blob: fa36d2ceb77dd2320505a873d2287b16ea7a8635 [file] [log] [blame]
.. _chapter-contributing:
We welcome contributions to Ceres, whether they are new features, bug
fixes or tests. The Ceres `mailing
<>`_ list is the best place
for all development related discussions. Please consider joining
it. If you have ideas on how you would like to contribute to Ceres, it
is a good idea to let us know on the mailing list before you start
development. We may have suggestions that will save effort when trying
to merge your work into the main branch. If you are looking for ideas,
please let us know about your interest and skills and we will be happy
to make a suggestion or three.
We follow Google's `C++ Style Guide
<>`_ and
use `git <>`_ for version control. We use the
`Gerrit <>`_ to collaborate and
review changes to Ceres. Gerrit enables pre-commit reviews so that
Ceres can maintain a linear history with clean, reviewed commits, and
no merges.
We now describe how to set up your development environment and submit
a change list for review via Gerrit.
Setting up your Environment
1. Download and configure ``git``.
* Mac ``brew install git``.
* Linux ``sudo apt-get install git``.
* Windows. Download `msysgit
<>`_, which includes a minimal
`Cygwin <>`_ install.
2. Sign up for `Gerrit
<>`_. You will also
need to sign the Contributor License Agreement (CLA) with Google,
which gives Google a royalty-free unlimited license to use your
contributions. You retain copyright.
3. Clone the Ceres Solver ``git`` repository from Gerrit.
.. code-block:: bash
git clone
4. Build Ceres, following the instructions in
On Mac and Linux, the ``CMake`` build will download and enable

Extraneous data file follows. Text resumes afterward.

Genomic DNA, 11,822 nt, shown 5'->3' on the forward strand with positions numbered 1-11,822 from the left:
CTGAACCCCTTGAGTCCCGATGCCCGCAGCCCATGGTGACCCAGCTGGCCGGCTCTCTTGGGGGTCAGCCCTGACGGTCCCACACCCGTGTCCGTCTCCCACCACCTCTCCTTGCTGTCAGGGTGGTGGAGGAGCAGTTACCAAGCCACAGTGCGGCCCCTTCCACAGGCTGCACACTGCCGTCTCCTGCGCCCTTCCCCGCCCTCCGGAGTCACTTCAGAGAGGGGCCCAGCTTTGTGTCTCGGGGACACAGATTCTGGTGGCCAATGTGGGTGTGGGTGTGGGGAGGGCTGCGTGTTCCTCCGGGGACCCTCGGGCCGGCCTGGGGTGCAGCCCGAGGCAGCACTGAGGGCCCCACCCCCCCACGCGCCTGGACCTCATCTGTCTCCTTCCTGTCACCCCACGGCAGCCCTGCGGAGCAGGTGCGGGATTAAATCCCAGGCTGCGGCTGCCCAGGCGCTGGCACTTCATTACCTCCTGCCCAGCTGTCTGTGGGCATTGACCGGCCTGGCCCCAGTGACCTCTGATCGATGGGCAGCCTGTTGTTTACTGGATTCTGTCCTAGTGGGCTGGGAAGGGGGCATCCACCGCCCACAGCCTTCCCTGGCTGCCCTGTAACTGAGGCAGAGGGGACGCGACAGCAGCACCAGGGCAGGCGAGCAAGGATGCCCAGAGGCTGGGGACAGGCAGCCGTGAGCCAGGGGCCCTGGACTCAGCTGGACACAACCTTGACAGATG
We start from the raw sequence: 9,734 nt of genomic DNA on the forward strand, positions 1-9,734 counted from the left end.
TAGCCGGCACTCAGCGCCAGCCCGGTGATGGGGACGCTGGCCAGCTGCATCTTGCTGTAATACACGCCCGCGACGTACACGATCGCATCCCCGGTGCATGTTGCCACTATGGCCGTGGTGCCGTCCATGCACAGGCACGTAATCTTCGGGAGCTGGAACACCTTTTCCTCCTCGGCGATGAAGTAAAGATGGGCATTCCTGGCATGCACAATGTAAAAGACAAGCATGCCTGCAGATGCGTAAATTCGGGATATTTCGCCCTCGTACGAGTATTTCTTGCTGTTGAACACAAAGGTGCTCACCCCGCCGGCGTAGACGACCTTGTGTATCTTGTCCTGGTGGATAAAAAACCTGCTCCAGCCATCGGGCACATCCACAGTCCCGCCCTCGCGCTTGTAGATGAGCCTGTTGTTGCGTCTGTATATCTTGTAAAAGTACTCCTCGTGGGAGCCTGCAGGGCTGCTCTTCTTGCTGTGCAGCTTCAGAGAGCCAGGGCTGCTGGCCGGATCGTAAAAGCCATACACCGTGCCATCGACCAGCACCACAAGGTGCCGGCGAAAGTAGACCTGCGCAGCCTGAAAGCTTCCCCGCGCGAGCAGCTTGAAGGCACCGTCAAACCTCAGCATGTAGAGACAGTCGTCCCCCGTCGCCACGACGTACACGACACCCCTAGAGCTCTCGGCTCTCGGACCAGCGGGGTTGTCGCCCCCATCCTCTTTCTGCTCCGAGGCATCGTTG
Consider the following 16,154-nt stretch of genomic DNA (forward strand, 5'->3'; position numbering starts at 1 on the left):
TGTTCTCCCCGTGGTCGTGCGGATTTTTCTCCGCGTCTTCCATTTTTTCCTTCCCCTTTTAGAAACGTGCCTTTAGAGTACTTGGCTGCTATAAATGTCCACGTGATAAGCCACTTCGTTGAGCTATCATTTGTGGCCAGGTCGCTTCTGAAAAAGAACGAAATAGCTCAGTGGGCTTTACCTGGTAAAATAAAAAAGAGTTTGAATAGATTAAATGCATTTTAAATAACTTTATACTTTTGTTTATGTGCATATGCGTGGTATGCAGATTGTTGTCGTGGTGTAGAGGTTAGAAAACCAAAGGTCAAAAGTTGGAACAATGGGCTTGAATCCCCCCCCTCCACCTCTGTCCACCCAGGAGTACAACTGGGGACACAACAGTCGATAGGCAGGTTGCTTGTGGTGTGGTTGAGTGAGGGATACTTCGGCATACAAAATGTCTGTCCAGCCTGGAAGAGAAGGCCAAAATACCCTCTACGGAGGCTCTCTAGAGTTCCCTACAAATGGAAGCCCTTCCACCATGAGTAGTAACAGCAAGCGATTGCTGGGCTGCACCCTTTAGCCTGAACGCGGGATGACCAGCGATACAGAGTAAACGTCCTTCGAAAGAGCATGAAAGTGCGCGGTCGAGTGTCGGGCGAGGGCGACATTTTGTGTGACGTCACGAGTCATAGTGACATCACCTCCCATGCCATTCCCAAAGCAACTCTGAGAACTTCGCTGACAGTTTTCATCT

the Gerrit pre-commit hook automatically. This pre-submit hook
creates `Change-Id: ...` lines in your commits.
If this does not work OR you are on Windows, execute the
following in the root directory of the local ``git`` repository:
.. code-block:: bash
curl -o .git/hooks/commit-msg
chmod +x .git/hooks/commit-msg
5. Configure your Gerrit password with a ``.netrc`` (Mac and Linux)
or ``_netrc`` (Windows) which allows pushing to Gerrit without
having to enter a very long random password every time:
* Sign into `
* Click ``Settings -> HTTP Password -> Obtain Password``.
* (maybe) Select an account for multi-login. This should be the
same as your Gerrit login.
* Click ``Allow access`` when the page requests access to your
``git`` repositories.
* Copy the contents of the ``netrc`` into the clipboard.
- On Mac and Linux, paste the contents into ``~/.netrc``.
- On Windows, by default users do not have a ``%HOME%``
Executing ``setx HOME %USERPROFILE%`` in a terminal will set up
the ``%HOME%`` environment variable persistently, and is used
by ``git`` to find ``%HOME%\_netrc``.
Then, create a new text file named ``_netrc`` and put it in
e.g. ``C:\Users\username`` where ``username`` is your user
Submitting a change
1. Make your changes against master or whatever branch you
like. Commit your changes as one patch. When you commit, the Gerrit
hook will add a `Change-Id:` line as the last line of the commit.
Make sure that your commit message is formatted in the `50/72 style
2. Push your changes to the Ceres Gerrit instance:
.. code-block:: bash
git push origin HEAD:refs/for/master
When the push succeeds, the console will display a URL showing the
address of the review. Go to the URL and add at least one of the
maintainers (Sameer Agarwal, Keir Mierle, or Alex Stewart) as reviewers.
3. Wait for a review.
4. Once review comments come in, address them. Please reply to each
comment in Gerrit, which makes the re-review process easier. After
modifying the code in your ``git`` instance, *don't make a new
commit*. Instead, update the last commit using a command like the
.. code-block:: bash
git commit --amend -a
This will update the last commit, so that it has both the original
patch and your updates as a single commit. You will have a chance
to edit the commit message as well. Push the new commit to Gerrit
as before.
Gerrit will use the ``Change-Id:`` to match the previous commit
with the new one. The review interface retains your original patch,
but also shows the new patch.
Publish your responses to the comments, and wait for a new round
of reviews.